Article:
My Father- Loudstepping Harbinger of Civilization

rethinking the city

photo by Robert Rountree

“Only cancer cells respect no limits and in doing so they destroy their habitat and perish. Civilization has cancerous tendencies; wilderness protection is an antidote. It is time to apply the same logic to growth. The existence of wilderness is the surest sign that mankind has understood this truth and that he is prepared to put his own legitimate demands into ecological balance with those of his fellow travelers on spaceship earth.”—Nash

I’ve always seen my father as a John Muir-ish romantic type, beard and all, paddling through the fogs of history, lifting the veils of time to sniff out old civilizations amid ancient pine forests. As an archaeologist he spends a lot of time in “the bush” around Hudson’s Bay and the Great Lakes. He works in the field, trying to envision where prehistoric or pre-Colombian people would set up camp, or get their tools…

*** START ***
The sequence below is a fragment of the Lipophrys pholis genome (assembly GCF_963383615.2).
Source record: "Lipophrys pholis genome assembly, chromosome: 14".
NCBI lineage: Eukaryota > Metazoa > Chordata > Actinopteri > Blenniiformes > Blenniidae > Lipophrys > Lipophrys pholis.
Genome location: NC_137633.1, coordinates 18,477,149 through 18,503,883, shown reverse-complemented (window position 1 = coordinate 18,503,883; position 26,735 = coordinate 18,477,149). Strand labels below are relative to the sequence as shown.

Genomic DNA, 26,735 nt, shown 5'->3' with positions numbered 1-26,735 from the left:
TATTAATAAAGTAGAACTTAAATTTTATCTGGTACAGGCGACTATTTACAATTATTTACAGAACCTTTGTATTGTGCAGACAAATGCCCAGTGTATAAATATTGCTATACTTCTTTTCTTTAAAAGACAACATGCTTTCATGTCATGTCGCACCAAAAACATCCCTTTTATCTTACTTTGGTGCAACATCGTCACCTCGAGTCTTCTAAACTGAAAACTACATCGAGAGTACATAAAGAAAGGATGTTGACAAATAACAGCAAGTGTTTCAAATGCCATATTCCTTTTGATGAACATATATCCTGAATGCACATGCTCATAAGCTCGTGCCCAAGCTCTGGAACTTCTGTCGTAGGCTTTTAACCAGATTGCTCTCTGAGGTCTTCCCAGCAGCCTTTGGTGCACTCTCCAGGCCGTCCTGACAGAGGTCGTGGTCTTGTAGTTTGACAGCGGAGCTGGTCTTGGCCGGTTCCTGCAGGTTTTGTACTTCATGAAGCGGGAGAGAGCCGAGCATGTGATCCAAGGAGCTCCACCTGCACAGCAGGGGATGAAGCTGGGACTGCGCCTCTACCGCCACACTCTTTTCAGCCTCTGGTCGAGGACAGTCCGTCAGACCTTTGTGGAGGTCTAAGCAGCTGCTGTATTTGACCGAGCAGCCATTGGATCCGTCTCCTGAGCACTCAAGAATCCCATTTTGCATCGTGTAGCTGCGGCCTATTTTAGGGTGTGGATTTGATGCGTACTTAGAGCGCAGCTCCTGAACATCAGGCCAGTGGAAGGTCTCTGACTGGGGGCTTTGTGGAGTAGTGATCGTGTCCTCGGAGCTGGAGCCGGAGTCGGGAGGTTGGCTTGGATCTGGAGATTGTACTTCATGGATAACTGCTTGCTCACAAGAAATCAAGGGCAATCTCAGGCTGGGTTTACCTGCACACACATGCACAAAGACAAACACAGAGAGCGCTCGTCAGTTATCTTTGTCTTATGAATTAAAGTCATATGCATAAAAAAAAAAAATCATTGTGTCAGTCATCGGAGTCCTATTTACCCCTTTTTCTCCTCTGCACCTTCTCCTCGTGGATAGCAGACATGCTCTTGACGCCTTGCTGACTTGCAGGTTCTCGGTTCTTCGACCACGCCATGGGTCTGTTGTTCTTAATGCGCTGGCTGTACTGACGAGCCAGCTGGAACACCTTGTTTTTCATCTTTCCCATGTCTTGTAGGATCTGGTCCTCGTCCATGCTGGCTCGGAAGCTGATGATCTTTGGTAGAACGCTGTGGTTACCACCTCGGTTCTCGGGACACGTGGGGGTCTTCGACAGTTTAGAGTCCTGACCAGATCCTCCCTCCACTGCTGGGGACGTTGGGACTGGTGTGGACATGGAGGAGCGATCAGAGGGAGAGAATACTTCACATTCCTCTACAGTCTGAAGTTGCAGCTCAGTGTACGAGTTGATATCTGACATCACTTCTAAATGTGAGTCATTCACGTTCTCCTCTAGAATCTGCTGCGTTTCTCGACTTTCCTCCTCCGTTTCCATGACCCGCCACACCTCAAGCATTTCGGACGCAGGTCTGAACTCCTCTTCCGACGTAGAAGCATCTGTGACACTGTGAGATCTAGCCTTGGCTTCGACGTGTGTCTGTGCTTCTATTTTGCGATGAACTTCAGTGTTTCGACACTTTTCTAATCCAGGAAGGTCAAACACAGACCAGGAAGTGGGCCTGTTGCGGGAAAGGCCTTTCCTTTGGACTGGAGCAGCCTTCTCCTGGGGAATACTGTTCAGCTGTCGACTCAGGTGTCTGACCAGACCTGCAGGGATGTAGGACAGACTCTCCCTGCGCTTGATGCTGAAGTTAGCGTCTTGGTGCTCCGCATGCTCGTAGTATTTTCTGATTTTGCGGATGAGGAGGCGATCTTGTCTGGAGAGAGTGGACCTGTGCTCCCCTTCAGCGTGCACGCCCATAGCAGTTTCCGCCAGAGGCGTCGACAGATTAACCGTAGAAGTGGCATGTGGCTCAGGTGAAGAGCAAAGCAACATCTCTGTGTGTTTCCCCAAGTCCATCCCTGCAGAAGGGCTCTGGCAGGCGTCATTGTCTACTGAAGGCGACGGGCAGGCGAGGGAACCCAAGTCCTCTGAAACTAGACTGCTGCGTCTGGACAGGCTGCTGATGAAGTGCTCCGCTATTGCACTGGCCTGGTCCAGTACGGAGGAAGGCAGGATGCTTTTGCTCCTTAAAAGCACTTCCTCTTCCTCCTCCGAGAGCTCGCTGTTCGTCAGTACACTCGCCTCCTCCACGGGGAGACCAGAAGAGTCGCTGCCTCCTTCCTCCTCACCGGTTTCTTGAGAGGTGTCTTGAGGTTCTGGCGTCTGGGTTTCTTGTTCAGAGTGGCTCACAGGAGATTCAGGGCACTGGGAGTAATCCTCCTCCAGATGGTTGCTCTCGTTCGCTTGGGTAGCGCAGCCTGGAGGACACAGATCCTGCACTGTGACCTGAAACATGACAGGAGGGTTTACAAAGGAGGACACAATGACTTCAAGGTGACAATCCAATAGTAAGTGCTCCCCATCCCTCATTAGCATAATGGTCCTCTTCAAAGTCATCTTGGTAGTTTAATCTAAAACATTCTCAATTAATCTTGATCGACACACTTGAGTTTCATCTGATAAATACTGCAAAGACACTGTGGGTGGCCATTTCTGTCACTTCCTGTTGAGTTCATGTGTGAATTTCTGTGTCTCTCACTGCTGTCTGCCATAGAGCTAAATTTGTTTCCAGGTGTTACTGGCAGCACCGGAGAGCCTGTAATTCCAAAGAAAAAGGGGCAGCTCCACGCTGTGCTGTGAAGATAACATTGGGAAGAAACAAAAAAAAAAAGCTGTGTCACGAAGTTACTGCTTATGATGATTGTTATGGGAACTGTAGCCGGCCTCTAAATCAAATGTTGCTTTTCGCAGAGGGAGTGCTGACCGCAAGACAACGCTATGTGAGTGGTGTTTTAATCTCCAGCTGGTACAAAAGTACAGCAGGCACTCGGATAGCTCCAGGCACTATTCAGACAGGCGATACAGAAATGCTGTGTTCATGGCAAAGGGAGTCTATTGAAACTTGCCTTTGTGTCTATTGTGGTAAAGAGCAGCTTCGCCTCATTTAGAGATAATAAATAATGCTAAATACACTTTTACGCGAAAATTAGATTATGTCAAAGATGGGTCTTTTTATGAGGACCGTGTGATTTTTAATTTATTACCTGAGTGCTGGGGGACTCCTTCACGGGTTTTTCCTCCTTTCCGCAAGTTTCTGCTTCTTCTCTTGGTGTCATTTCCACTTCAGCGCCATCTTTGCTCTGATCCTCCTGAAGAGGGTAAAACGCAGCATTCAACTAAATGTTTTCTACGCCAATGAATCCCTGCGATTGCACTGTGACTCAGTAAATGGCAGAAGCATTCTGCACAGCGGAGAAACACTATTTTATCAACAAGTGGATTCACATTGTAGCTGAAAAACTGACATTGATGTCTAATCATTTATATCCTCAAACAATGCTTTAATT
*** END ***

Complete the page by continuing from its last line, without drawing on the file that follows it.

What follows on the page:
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About J. Chambliss

Julian Chambliss is professor of History and coordinator of the Africa and African-American Studies program at Rollins College in Orlando, Florida. With research, teaching, and service centered real and imaginary urban spaces, he is an interdisciplinary scholar and award-winning teacher. He has designed digital humanities projects to investigate community and document black culture in the United States. Follow him on Twitter @JulianChambliss.
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